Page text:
5. Create a File. Keep a paper and electronic copy of the letter and detailed notes on the steps you took to resign. It is good idea to keep an electronic and/or paper copy of the emails, too.
6. Make Plans for How to Spend Your Savings!
Sample opt-out letter:
Below is a sample opt-out letter you can cut and paste into a document editor of your choice. Alternatively, click here to access a Google Doc with the sample opt-out letter. From there, you can click File > Download As in order to copy the file to your computer in the format of your choice, such as a Word document.
NOTE: It is recommended that you send this letter by certified mail, return receipt.
At the same time that you resign from the union, you should also notify your employer.
Cut and paste letter for editing
[insert your name]
[insert your mailing address]
[insert your employee number if known]
[insert name of appropriate union officer]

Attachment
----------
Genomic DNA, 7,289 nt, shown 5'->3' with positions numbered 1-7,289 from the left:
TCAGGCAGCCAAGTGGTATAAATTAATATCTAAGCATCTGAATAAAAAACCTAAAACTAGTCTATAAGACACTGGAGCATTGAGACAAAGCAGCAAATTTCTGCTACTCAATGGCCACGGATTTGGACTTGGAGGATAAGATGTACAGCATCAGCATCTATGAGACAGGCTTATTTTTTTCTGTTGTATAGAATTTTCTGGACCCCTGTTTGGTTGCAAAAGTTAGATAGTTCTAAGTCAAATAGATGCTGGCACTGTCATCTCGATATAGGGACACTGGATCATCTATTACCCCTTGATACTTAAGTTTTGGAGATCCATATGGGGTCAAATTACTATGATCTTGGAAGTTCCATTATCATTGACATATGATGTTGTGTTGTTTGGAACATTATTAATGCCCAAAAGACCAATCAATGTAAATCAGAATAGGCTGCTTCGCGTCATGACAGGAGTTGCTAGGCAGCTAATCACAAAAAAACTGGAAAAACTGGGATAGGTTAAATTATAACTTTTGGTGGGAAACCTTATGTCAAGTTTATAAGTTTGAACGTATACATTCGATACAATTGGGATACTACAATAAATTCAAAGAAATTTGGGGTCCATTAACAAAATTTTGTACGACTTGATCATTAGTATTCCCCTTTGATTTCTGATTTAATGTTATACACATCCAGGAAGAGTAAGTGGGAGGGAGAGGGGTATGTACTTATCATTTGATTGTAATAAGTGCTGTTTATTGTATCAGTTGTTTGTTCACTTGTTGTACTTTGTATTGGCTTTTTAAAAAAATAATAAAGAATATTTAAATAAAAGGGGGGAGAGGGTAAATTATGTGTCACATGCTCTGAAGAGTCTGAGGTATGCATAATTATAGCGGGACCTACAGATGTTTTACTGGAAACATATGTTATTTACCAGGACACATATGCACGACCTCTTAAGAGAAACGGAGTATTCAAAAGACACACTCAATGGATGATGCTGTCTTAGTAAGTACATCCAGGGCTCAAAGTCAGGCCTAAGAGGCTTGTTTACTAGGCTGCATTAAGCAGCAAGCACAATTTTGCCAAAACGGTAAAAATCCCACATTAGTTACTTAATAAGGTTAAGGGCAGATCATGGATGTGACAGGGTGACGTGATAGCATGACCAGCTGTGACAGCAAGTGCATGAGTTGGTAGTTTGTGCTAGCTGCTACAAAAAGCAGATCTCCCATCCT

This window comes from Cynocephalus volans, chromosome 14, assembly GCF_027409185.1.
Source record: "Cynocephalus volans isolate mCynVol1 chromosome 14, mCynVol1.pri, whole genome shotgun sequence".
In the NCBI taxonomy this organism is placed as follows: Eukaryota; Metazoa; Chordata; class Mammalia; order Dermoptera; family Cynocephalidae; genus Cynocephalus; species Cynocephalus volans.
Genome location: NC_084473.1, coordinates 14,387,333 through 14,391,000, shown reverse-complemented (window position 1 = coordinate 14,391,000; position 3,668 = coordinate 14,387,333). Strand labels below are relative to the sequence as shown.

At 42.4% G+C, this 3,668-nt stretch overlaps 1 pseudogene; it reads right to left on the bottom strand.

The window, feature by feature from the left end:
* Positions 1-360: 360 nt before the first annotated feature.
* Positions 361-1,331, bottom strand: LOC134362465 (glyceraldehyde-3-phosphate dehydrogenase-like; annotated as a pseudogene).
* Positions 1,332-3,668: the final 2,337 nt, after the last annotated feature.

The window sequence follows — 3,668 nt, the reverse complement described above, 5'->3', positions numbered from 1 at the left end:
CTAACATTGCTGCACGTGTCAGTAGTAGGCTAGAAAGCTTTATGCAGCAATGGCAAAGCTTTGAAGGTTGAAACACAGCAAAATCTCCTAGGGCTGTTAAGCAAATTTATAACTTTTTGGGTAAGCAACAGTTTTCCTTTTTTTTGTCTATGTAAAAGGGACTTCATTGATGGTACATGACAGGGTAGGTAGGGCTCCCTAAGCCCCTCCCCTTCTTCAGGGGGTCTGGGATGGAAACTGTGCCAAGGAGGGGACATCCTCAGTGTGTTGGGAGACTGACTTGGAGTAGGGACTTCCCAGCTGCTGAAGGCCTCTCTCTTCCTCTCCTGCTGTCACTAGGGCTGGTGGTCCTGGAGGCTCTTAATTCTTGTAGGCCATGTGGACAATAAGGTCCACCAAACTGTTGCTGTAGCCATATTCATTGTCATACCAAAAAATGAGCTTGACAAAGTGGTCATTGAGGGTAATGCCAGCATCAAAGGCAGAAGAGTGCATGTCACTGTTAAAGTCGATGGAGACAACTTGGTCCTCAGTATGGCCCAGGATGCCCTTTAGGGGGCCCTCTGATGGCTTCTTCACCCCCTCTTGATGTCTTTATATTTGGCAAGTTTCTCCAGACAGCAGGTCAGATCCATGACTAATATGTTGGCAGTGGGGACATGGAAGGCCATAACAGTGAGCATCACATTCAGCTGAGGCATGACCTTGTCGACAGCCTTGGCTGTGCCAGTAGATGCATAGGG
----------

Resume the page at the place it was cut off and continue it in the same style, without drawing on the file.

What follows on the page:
[insert name of union]
[insert address of union]
Dear [insert name of appropriate union officer]:
I am employed by [name of employer]. Effective immediately, I hereby resign from membership in the local union and its state and national affiliates. I hereby notify the union that I am revoking any prior authorization or consent, if ever given, for the deduction of union dues or any other fee, or to any auto-enroll feature for membership or for the payment of any dues, PAC contribution, or any other fee.
Furthermore, I authorize the union to instruct my employer to stop the deduction of union dues and any fees immediately.